The housing crisis is now at boiling point. According to Habitat, worldwide more than 827.6 million people live in urban slums, and frighteningly by 2020 this is expected to grow to almost one billion.
As a result, each year more than 1.8 million young children die because of dirty water and poor sanitation. A new McKinsey report states that the affordable housing gap totals $650 billion a year; a figure that will continue to increase as urbanization spreads in cities across the globe.
To fill the gap and keep up with the pace of the soaring global population growth it is estimated that a construction spend of $9 to $11 trillion is required. There are ideas to reduce the sizeable costs involved: unlocking land supply, reducing construction costs, improving operations and maintenance, and lowering financing costs for buyers and developers are key strategies to tackle the calamitous housing shortfall.
Many governments have successfully executed land reclamation projects, for example, countries like Singapore, Denmark, The Netherlands, Egypt, Kenya, Japan, and China. Since the 19th century, Japan has reclaimed 25,000 hectares in Tokyo Bay alone. However, such work is not without obstacles. Environmentalists claim that such land reclamations irreversibly damage the local marine life, and fishers argue that their livelihood is at risk.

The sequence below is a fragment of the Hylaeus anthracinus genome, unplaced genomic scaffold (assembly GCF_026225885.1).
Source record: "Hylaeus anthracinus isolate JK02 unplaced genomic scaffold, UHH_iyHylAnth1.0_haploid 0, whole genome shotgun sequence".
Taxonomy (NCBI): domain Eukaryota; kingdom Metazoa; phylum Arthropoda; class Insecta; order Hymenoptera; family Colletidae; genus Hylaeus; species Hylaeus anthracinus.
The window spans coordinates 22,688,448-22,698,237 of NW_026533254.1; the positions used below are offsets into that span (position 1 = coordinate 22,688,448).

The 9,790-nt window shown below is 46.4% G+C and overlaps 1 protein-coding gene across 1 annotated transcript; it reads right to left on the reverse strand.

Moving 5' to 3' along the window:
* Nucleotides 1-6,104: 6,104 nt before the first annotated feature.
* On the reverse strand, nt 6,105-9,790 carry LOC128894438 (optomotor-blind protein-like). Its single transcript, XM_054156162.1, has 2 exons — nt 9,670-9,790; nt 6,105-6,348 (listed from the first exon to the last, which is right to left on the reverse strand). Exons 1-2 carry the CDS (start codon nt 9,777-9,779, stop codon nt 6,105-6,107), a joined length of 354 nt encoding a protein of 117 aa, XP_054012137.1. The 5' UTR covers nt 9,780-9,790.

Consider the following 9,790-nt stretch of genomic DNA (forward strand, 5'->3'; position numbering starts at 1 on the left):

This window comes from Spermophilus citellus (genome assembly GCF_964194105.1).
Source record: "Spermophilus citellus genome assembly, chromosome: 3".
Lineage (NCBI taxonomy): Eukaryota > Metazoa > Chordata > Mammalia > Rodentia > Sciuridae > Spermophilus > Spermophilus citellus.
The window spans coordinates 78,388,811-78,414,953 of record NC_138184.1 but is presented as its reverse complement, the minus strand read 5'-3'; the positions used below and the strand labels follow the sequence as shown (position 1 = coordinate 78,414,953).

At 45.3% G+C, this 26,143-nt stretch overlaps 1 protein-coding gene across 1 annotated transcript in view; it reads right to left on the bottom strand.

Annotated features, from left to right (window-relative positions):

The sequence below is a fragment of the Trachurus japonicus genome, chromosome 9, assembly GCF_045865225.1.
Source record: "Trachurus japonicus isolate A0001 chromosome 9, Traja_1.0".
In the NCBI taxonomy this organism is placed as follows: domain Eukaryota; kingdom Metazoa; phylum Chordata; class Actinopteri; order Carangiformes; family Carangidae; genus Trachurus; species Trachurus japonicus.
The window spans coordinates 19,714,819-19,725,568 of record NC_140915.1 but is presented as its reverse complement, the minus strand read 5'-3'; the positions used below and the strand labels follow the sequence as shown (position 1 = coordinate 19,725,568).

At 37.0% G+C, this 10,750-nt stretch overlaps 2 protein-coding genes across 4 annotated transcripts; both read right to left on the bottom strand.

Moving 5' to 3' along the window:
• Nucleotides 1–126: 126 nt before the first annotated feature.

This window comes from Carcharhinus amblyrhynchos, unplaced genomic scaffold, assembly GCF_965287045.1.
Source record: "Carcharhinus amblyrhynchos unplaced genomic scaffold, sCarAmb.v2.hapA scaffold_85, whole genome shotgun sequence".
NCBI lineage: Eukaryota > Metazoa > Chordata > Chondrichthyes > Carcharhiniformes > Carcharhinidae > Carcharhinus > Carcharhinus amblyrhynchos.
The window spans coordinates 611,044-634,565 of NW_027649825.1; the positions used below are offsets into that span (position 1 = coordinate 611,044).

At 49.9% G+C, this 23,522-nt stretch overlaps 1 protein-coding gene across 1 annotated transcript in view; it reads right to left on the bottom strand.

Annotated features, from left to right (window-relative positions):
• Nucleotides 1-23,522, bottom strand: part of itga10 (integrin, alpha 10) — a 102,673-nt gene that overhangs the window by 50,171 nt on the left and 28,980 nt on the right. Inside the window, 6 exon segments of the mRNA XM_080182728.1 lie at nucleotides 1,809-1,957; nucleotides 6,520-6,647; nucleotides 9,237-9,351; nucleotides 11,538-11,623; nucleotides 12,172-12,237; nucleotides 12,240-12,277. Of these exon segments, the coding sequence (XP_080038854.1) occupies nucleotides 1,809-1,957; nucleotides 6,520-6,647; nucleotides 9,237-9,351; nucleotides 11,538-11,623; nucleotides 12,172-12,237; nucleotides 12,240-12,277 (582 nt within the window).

Reducing construction costs may be possible with the arrival of green building methods and materials. An affordable housing developer can save up to $24 per square foot by using structurally insulated panels (SIPs); which allow savings on materials and labour costs. But what about labour costs? Labour and labour-related costs comprise as much as 92 percent of a building’s design, construction, operations and maintenance charges. These cost savings accrue in increased productivity and reduced overheads.
Energy efficient retrofits like insulation and new windows can comprehensively reduce operation and maintenance costs. Concerning financing costs, further development in underwriting would encourage banks to make more housing loans available to lower-income borrowers. Governments could also help to reduce the funding costs of developers by making affordable housing projects less risky; they could do this by guaranteeing buyers for finished units.
“The global housing crisis needs immediate attention,” said Mart Polman—managing director of Lamudi Indonesia—the online property platform.
“If global governments don’t take action the consequences will be unimaginable,” said Polman. ***